Last week I got an interesting tweet: “Hey @ioshints can you tell me what is the radius parameter to send ipv6 dns servers at pppoe negotiation?” It turned out that the writer wanted to propagate IPv6 DNS server address with IPv6CP, which doesn’t work. Contrary to IPCP, IPv6CP provides just the bare acknowledgement that the two nodes are willing to use IPv6. All other parameters have to be negotiated with DHCPv6 or ICMPv6 (RA/SLAAC).

The following table compares the capabilities of IPCP with those offered by a combination of DHCPv6, SLAAC and RA (IPv6CP is totally useless as a host parameter negotiation tool):

Host address Yes Yes3Yes
Default router No No Yes
DNS server Yes Yes Yes4
DNS search list No Yes Yes4
Delegated prefix No Yes (IA_PD) No


  1. SLAAC (RFC 2462) uses RA to get IPv6 prefix information for the local subnet.
  2. Router Advertisements (RA) are part of ICMPv6 (RFC 4443).
  3. You will probably want to use auto-negotiated IPv6 addresses on PPP connections.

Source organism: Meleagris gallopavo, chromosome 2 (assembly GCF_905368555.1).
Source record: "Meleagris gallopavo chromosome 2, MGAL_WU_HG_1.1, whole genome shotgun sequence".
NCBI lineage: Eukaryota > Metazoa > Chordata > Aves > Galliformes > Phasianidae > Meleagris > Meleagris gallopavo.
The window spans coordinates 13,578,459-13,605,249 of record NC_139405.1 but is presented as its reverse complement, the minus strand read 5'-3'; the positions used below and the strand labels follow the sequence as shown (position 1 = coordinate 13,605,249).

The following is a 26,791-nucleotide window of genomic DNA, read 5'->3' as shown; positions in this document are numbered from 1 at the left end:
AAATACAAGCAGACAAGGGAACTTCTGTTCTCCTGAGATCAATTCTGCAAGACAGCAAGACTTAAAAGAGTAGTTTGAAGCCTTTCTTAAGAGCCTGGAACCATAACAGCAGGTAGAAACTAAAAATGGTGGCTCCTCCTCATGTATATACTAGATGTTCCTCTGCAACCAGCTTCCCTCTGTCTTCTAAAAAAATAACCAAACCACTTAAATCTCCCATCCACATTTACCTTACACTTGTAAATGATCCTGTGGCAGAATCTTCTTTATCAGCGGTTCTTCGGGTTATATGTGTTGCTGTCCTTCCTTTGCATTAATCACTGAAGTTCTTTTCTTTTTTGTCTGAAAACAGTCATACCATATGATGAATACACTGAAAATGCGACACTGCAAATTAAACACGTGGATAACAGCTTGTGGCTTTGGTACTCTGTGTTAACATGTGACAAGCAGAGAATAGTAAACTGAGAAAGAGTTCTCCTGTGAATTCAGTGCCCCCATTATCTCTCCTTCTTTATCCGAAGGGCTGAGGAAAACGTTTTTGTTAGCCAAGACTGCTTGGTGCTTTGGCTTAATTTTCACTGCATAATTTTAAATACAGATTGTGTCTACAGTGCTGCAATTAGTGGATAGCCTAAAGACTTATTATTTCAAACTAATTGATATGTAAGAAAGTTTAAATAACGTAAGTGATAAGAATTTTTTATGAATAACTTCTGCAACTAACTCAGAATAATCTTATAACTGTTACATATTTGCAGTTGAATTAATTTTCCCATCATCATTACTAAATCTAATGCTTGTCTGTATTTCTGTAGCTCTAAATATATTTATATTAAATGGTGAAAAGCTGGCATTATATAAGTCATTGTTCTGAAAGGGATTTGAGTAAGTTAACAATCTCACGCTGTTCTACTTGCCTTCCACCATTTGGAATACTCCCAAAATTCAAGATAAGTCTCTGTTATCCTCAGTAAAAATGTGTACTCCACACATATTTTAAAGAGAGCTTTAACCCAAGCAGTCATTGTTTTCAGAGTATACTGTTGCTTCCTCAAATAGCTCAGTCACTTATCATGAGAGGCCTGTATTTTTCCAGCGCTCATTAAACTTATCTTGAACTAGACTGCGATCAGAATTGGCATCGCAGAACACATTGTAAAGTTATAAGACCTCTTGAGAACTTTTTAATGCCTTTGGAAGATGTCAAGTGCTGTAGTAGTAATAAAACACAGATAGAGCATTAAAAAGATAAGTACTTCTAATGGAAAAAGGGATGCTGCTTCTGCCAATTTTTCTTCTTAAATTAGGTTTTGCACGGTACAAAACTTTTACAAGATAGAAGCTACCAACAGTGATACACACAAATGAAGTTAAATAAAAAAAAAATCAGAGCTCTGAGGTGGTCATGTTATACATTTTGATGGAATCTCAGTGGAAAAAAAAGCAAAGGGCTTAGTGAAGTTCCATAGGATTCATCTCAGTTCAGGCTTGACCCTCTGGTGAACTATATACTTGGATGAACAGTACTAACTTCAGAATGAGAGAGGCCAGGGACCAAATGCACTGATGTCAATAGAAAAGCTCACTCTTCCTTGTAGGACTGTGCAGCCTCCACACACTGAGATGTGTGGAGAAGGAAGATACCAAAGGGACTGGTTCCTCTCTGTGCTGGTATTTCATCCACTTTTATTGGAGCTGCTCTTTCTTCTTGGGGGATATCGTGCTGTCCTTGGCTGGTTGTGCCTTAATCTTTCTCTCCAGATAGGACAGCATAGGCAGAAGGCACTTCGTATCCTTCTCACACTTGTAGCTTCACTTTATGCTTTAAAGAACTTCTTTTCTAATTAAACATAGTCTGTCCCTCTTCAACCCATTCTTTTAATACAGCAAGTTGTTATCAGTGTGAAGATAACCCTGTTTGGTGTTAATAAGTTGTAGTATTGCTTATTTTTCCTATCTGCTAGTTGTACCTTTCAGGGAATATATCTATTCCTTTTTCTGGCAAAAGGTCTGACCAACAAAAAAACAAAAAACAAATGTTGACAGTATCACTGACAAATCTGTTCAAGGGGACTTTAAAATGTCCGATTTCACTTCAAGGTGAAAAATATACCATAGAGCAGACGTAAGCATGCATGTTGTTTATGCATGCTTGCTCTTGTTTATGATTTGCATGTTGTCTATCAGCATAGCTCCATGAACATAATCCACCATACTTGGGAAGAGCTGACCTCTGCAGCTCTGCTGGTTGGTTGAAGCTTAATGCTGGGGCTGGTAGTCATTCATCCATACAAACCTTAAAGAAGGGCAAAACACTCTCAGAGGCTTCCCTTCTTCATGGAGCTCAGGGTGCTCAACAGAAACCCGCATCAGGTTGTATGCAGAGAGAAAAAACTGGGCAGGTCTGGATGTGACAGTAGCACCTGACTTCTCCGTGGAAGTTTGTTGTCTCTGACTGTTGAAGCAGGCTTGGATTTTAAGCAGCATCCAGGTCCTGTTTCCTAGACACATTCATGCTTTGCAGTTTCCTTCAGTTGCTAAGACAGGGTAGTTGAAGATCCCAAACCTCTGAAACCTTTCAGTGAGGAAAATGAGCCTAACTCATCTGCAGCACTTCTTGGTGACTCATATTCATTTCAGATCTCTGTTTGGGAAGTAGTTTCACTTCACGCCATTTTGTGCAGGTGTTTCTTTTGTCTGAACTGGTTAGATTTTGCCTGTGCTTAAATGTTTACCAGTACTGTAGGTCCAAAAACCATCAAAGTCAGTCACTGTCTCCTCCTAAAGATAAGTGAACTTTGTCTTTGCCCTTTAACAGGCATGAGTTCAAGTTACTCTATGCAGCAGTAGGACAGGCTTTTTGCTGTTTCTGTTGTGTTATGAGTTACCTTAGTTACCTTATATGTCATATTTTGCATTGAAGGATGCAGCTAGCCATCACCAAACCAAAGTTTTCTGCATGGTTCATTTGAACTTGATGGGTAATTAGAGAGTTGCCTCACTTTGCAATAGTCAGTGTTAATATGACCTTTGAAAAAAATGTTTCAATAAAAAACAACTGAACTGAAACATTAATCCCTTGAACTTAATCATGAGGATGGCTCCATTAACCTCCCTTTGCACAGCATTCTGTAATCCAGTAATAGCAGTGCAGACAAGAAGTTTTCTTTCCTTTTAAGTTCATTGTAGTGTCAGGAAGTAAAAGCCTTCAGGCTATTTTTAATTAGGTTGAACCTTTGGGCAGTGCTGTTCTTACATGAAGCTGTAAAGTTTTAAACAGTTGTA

4. IPv6 RA options for DNS configuration (RFC 6106) is not yet widely implemented in desktop operating systems.

To deploy IPv6 in a dialup environment with Cisco IOS you have to:

  • Deploy DHCPv6 servers on the routers. If you just need to pass DNS information to end hosts, don’t configure IPv6 address pools. If you have to support IA_PD prefix delegation, associate local IPv6 address pool with the DHCP pool (unless you do prefix delegation via Radius).
  • Enable RA on all virtual template interfaces. While it’s not exactly mandatory to run RA on a point-to-point link (it’s pretty obvious who the router is), RA simplifies automatic default route generation of on the CPE device.
  • Use SLAAC. RA is enabled, so SLAAC works. However, SLAAC requires a globally-routable IPv6 prefix on every virtual access interface. Use IPv6 address pools with dynamic prefix allocation.

More information

Various IPv6 access interface configurations are described in my Building IPv6 Service Provider Core webinar; if you’re an enterprise engineers running a decently large network, you’ll find it useful despite its title.

Entry-level information for enterprise engineers considering IPv6 deployment in their networks is summarized in my Enterprise IPv6 – the first steps webinar.

Both webinars are also available as part of the yearly subscription package.


  1. Hi Ivan,

    What would you recommend for a simple Lab environment with enough complexities to learn IPv6? Any design or topology guidance?
  2. Enterprise or SP focus? For enterprise, a few routers and switches, a server (web, DNS, DHCP) or two and a few clients (Windows, OSX, Linux, iPad) should be more than enough. IPv6 connectivity to the global Internet is a definite plus.
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